Saturday, September 08, 2012

Alterations, Little by Little

From September 1 to October 31, 2012, Armacost Library is holding an Intellectual Freedom Blogathon featuring posts on topics concerning censorship, the freedom to read, view, and express, and the connection these various freedoms have to individual life experiences and the state of society. The following essay is part of the Armacost Library Intellectual Freedom (ALIF) Blogathon. 
When discussing preserving Intellectual Freedom, often the first thing that comes to mind is the right to access information privately, unencumbered by restrictions or bans.

"When the flame of the sulphur splinters Nookd"
Barnes & Noble’s Nook incident, in which the word "kindle" was replaced with the word  "nook" throughout the e-text of War and Peace, is also a violation of intellectual freedom, albeit an advertising mishap. Though this may have been an innocent enough attempt at advertising, changing the text in a published work can be detrimental to the integrity of a library collection.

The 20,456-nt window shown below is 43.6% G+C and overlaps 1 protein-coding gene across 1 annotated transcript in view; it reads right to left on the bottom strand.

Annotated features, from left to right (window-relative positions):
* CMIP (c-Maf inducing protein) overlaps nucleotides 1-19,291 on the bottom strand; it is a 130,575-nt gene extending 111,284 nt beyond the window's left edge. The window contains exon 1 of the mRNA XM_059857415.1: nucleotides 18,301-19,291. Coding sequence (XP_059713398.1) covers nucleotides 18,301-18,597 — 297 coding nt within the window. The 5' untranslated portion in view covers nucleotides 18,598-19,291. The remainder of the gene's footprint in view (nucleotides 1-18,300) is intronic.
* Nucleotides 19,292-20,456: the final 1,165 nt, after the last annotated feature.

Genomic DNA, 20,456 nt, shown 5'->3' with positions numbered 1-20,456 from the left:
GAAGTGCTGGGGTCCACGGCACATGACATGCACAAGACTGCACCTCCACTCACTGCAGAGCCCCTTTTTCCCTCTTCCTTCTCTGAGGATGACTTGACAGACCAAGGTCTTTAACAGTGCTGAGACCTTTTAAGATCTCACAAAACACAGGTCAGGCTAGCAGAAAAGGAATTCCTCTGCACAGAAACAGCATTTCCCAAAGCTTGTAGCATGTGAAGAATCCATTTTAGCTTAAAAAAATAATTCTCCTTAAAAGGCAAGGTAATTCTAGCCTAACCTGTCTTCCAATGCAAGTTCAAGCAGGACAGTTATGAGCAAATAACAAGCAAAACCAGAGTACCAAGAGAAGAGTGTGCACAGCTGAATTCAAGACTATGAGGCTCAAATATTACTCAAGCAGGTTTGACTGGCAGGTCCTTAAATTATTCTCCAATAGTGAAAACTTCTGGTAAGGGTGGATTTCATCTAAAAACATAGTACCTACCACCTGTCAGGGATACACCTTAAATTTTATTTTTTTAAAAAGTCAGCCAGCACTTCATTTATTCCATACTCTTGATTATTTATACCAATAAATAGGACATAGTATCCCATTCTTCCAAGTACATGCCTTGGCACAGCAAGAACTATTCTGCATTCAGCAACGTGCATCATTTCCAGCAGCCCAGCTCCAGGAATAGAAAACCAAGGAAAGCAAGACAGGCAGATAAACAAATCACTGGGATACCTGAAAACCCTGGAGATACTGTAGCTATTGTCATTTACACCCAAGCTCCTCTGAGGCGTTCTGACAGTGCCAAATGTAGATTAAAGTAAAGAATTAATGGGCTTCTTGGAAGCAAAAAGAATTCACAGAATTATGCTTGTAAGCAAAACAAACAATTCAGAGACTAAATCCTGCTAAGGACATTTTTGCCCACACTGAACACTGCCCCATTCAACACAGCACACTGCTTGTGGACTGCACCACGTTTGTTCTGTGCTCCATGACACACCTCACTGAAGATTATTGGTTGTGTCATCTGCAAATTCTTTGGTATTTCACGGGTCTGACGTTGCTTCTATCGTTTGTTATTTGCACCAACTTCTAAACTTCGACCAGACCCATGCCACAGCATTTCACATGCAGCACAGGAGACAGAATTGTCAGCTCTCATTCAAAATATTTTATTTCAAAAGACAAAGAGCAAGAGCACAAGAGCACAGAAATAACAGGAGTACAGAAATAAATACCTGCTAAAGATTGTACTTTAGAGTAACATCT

In 2011, the publisher New South Books decided to produce an edition of Huckleberry Finn that eliminated or changed racial terms into an alternate word than the one used in the original work.

This form of censorship is another instance in which it is necessary for librarians to ensure library patrons’ rights are not violated via censorship through omission or alteration of original texts or works. 

Stephanie Milner
Armacost Library Intern, Summer & Fall 2012
Student, San Jose State University School of Library & Information Science

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